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TappingMode AFM

This chapter details procedures for operating the Dimension FastScan SPM in TappingMode in air. For information regarding TappingMode in fluids, see Fluid Imaging.

TappingMode™ AFM, a Bruker-patented technique maps topography by lightly tapping the surface with an AFM probe that is oscillated at its resonant frequency.

In TappingMode, a piezo excites the cantilever substrate vertically, causing the cantilever to oscillate vertically. As the cantilever oscillates vertically, the reflected laser beam deflects in a regular pattern over a photodiode array, generating a sinusoidal, electronic signal or “detector signal”.

Before the AFM probe is engaged on the sample, the cantilever oscillates in free air close to its resonant frequency. As the probe approaches and encounters the sample surface, the amplitude of this oscillation decreases. By monitoring changes in amplitude and continuously feeding back on a user-specified amplitude setpoint, the tip moves up and down to maintain constant oscillation amplitude. By this means, a high-resolution three-dimensional image of the sample surface topography is produced.


Figure 1: Cantilever motion in TappingMode

TappingMode has become an important AFM technique, as it overcomes some of the limitations of contact AFM. By eliminating lateral forces that can distort or damage samples, TappingMode allows routine imaging of delicate and soft samples, as well as samples that are weakly attached to a substrate, that are often difficult to image in contact AFM. TappingMode can be performed in both air and fluid environments.

When the drive frequency is at or close to the resonant frequency of the cantilever, a small amount of shaking by the tapping piezo (a few angstroms of amplitude) can result in much larger cantilever oscillation (10-100 nm) in free air. However, if the drive frequency is away from cantilever resonant frequency, the cantilever amplitude drops very quickly because the cantilever’s natural response is out of phase with the tapping piezo shaking and the energy from the tapping piezo is less efficiently transferred to cantilever.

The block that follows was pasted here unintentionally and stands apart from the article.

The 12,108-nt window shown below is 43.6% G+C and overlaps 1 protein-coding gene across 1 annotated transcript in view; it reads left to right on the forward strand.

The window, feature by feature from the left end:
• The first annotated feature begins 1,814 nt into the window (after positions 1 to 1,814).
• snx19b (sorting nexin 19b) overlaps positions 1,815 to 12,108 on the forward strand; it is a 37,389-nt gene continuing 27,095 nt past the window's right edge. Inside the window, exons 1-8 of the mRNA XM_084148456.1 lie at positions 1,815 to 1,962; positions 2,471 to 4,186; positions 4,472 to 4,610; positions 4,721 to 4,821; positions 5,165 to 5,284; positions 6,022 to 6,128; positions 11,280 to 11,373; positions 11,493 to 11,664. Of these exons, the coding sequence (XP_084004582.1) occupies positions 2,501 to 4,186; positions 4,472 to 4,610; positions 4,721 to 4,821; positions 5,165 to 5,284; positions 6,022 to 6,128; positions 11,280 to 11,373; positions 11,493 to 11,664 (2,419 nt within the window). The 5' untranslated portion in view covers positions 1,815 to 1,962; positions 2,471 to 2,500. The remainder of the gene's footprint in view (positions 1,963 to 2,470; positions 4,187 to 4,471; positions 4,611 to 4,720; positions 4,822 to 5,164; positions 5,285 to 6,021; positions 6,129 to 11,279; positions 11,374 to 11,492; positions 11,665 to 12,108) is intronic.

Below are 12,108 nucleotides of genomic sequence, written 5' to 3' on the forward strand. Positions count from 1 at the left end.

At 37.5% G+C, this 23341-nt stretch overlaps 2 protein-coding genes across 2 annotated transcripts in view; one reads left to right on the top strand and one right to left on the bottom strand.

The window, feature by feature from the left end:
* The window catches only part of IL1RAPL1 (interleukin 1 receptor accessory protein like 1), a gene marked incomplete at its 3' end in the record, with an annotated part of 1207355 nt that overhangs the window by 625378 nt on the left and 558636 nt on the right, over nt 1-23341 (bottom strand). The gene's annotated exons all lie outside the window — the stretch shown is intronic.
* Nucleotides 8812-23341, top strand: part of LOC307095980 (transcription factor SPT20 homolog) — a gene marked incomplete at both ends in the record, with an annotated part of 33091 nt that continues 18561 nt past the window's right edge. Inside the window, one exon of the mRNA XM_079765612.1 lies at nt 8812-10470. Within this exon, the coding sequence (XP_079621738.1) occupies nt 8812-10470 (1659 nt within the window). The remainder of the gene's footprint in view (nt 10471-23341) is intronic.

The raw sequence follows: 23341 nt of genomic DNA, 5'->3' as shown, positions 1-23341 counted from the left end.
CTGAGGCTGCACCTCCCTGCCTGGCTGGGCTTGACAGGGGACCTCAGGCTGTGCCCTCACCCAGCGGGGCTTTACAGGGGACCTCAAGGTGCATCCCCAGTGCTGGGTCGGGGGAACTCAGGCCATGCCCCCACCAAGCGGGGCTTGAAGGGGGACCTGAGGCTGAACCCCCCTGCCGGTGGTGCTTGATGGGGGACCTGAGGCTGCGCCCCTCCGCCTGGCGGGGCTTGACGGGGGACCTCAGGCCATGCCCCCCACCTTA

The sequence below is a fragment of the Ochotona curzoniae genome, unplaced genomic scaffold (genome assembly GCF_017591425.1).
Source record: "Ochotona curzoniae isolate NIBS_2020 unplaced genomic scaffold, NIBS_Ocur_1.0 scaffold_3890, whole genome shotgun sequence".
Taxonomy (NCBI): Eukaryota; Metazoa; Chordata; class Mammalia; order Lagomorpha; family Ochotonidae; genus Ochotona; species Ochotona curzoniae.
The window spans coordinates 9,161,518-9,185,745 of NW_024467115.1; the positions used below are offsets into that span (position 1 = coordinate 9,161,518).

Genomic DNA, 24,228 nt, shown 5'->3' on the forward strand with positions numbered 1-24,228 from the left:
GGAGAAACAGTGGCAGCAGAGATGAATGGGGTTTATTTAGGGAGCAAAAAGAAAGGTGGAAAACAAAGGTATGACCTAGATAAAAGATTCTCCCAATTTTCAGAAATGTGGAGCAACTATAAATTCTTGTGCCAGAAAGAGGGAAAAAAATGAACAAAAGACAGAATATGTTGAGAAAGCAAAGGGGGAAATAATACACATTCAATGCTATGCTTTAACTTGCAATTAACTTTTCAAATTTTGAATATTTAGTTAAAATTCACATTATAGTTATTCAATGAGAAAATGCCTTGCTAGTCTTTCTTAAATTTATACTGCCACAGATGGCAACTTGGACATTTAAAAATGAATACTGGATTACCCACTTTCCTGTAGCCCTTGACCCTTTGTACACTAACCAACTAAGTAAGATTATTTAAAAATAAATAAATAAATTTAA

If the cantilever is driven at constant drive amplitude at its resonant frequency in free air, the cantilever will oscillate with constant amplitude. When the cantilever is brought close to the sample surface, the force gradient between tip and sample causes the effective resonant frequency of cantilever to shift, and the oscillation amplitude drops. Attractive forces will shift the cantilever resonant frequency lower, and repulsive forces will shift the cantilever resonant frequency higher. See Figure 2.

Figure 2: Cantilever oscillation amplitude vs. drive frequency

If the drive amplitude is kept constant, the energy going to the cantilever is constant. In a steady-state, the energy supplied to the cantilever in each tapping cycle by the tapping piezo equals the energy dissipated into the environment via hydrodynamic viscous interactions (e.g. air damping) and the energy dissipated into the sample by inelastic interactions at the tip-sample interface.

dissipated into the sample by inelastic interactions at the tip-sample interface.

The closer the average position of the cantilever is to the sample, the stronger the interaction forces between the tip and sample. As a result, more energy is dissipated into the sample during each tapping cycle and hence the cantilever oscillation amplitude decreases even with same drive amplitude.

In TappingMode, the drive frequency is usually set to about 5% below the cantilever natural resonant frequency. When the AFM probe moves close to the sample surface, it first feels the attractive force, and the cantilever effective resonant frequency shifts to a lower frequency, and the cantilever oscillation amplitude slightly increases. As the probe gets closer to sample surface, the tip starts to touch the sample surface at the end of the downswing in each tapping cycle. At this point the repulsive force becomes dominant. As the result, the effective resonant frequency of the cantilever further shifts to a higher frequency and more energy is transferred into the sample in each tapping cycle. The cantilever oscillation amplitude drops when the average tip-sample distance decreases. See Figure 3.

Figure 3: Cantilever oscillation amplitude vs. tip-sample distance

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